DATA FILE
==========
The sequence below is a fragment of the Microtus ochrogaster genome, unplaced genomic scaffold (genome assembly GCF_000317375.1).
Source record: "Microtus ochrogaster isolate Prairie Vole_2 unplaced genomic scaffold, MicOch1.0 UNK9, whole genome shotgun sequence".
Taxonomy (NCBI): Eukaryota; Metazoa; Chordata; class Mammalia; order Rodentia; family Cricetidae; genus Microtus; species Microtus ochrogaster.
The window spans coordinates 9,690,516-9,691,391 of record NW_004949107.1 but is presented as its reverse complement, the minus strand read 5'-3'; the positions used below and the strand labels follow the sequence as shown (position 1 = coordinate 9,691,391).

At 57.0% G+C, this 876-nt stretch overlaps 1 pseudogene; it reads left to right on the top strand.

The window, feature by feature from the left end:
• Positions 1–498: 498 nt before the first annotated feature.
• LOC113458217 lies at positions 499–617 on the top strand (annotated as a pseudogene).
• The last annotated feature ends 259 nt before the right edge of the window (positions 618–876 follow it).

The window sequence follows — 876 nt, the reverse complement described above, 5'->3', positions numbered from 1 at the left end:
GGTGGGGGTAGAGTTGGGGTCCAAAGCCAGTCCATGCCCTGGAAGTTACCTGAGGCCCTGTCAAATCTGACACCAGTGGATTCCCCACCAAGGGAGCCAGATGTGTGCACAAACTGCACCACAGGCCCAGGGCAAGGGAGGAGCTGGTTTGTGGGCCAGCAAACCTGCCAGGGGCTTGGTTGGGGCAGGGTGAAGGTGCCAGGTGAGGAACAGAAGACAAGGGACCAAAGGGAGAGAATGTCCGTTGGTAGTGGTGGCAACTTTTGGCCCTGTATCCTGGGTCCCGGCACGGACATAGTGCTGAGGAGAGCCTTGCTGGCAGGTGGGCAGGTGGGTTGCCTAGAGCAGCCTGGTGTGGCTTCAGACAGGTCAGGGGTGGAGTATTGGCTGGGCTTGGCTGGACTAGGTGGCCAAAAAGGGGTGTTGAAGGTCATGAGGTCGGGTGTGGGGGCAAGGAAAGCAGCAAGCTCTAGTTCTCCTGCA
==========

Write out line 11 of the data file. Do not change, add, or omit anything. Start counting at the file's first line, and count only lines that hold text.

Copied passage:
GGTGGGGGTAGAGTTGGGGTCCAAAGCCAGTCCATGCCCTGGAAGTTACCTGAGGCCCTGTCAAATCTGACACCAGTGGATTCCCCACCAAGGGAGCCAGATGTGTGCACAAACTGCACCACAGGCCCAGGGCAAGGGAGGAGCTGGTTTGTGGGCCAGCAAACCTGCCAGGGGCTTGGTTGGGGCAGGGTGAAGGTGCCAGGTGAGGAACAGAAGACAAGGGACCAAAGGGAGAGAATGTCCGTTGGTAGTGGTGGCAACTTTTGGCCCTGTATCCTGGGTCCCGGCACGGACATAGTGCTGAGGAGAGCCTTGCTGGCAGGTGGGCAGGTGGGTTGCCTAGAGCAGCCTGGTGTGGCTTCAGACAGGTCAGGGGTGGAGTATTGGCTGGGCTTGGCTGGACTAGGTGGCCAAAAAGGGGTGTTGAAGGTCATGAGGTCGGGTGTGGGGGCAAGGAAAGCAGCAAGCTCTAGTTCTCCTGCA